Crime And Punishment. And Youtube.

The room was small and oppressive, with a large mirror that a healthy diet of television shows about police investigations would suggest was secretly a window. There was a table, and at it sat two people, across from a detective.

‘As you know, this morning the world’s most popular Youtube star was found murdered by, according to a note left at the crime scene, their biggest fan,’ said the detective. ‘After looking into what a Youtube star is, we’ve determined that while we all consider this largely a good thing, it’s still technically illegal, and the two of you are the only witnesses.’

The detective took a sip of something in a mug. ‘As you may not know, your accounts are wildly at odds. I mean, outrageously so. Simply no similarities at all. We’ve determined that you both believe you’re telling the truth, but one of you is insane, so we’ve devised a simple test to determine which of you to believe.’

The detective now placed a folder on the table and withdrew a laminated rectangle. ‘I’m going to show you a series of images, and I want you each to tell me what you see. Here’s the first image.’

‘I see a couple,’ said the first witness. ‘They’re in love, but the man hates himself and thinks being with him will ruin the woman’s life, so he’s about to break up with her out of love and anticipated guilt. The woman, who has known only rejection until she met the man, and was on the verge of suicide before they met, believes he is about to propose.’

‘I see,’ said the detective. ‘And you?’

‘Corn,’ said the second witness.

‘On to the second image.’

‘An old woman about to die,’ said the first witness. ‘She thought she was alone all her life, but she’s just realised that her body is home to billions of bacteria and other microscopic life. She is their universe, they her constant companions, and she has never truly been alone. Now she’s calling out to anyone who will listen, begging for them not to cremate her and end the lives that depend on her, but nobody hears.’

‘And you?’

‘Corn,’ said the second witness.

The detective held up another image.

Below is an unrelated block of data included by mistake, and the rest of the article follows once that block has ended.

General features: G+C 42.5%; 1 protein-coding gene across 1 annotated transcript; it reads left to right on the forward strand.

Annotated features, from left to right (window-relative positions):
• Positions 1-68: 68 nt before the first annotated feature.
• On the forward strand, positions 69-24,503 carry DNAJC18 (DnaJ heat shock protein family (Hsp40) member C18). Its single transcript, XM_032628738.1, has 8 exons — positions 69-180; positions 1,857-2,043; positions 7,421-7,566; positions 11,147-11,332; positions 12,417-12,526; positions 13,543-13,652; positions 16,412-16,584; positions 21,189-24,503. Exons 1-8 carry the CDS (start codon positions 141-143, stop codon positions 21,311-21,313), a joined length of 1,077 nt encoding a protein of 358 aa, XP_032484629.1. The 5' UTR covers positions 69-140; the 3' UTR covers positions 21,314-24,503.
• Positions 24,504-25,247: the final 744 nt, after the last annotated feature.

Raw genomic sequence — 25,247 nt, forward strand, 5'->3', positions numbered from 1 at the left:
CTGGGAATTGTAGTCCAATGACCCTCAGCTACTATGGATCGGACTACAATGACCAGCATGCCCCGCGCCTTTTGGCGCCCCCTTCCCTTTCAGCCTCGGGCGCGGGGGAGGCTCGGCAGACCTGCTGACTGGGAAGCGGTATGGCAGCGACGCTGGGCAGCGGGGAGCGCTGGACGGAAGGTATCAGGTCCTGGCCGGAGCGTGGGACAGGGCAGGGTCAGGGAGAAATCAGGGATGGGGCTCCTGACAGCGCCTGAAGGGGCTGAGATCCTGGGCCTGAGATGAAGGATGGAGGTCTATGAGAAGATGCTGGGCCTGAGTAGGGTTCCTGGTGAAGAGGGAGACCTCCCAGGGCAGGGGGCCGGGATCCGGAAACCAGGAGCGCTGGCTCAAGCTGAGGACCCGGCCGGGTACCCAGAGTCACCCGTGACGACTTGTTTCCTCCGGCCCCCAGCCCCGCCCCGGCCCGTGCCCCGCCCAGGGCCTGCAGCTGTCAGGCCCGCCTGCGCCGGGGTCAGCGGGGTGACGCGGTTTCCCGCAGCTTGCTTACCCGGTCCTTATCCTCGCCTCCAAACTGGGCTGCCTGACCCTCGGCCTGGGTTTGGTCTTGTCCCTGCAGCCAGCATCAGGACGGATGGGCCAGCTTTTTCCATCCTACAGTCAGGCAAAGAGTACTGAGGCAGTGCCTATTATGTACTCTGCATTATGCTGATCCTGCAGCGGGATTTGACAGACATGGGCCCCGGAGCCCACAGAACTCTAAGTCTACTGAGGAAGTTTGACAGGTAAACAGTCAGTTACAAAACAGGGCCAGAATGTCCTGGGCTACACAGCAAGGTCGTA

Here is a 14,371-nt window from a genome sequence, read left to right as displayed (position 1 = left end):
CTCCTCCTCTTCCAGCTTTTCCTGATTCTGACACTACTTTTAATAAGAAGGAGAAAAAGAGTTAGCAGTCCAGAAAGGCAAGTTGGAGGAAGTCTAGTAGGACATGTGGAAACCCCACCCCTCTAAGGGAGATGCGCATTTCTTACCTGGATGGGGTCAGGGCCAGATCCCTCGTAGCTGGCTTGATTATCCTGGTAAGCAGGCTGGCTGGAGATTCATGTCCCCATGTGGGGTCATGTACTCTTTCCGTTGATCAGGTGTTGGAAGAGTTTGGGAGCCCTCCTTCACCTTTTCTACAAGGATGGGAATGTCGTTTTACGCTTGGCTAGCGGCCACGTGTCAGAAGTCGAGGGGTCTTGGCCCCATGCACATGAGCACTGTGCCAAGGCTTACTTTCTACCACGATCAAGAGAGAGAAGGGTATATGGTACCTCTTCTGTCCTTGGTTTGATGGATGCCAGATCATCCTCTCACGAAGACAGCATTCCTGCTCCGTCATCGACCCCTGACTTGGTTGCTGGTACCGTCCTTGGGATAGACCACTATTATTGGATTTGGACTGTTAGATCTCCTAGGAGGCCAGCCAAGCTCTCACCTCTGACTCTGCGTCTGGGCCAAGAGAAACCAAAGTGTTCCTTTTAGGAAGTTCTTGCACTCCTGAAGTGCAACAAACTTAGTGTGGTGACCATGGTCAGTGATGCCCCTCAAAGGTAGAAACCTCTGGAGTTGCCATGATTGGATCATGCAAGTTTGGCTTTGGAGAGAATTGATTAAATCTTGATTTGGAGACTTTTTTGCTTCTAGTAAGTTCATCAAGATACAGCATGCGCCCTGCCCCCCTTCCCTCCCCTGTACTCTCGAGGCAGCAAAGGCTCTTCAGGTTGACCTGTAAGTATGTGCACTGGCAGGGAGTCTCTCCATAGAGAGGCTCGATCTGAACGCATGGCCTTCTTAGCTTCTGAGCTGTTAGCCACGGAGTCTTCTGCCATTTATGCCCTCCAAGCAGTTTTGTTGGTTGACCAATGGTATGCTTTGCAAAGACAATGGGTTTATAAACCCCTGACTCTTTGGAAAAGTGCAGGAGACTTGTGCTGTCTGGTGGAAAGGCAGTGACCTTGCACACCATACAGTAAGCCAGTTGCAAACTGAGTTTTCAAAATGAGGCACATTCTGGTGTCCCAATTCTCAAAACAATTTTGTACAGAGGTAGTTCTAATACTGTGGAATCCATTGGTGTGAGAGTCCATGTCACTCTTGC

‘A new ice age,’ said the first witness. ‘A man with an axe. He stands before the very last tree. In the distance, his family huddle in a cave around a fire that’s about to go out. If he cuts down the tree, he buys only time. The fire will still go out eventually, and his family will still freeze to death, but there will be no more trees. He knows the decision he will make, but he hesitates anyway.’

‘Corn again,’ said the second witness.

‘I’m going to show you a final image now,’ said the detective. ‘I want you both to concentrate, really have a good look and a think before you answer. Here it is.’

The witnesses considered at length. They furrowed their brows, stroked their chins and generally fidgeted in ways that implied deep thought.

At last, the first witness spoke. ‘A sunrise after the longest, darkest night of the year. People gather on a cliff and watch as the warm light reaches out from behind the horizon to embrace them, and they know that however bad it gets, the sun will rise, and people will be happy again, even if only for a moment. They know that joy is as much a part of us as sadness.’

‘More corn,’ said the second witness.

Calmly and precisely, the detective put away the images. ‘And how do we think we went?’

‘I think that’s pretty obvious,’ said the first witness.

‘I’m worried there are different types of corn, and I wasn’t specific enough,’ said the second witness.

The detective watched them for some time before turning to the second witness. ‘You’re free to go.’

‘What about me?’ said the first witness.

‘You’re under arrest for the murder of someone who’s rich for reasons I don’t understand.’

‘You mean, you really were just showing us pictures of corn?’


‘Jesus. If I can find a picture of corn that interesting, then maybe my appreciation of Youtube stars is just a symptom of serious psychological delusions.’

The detective nodded. ‘That’s the only explanation we can think of.’


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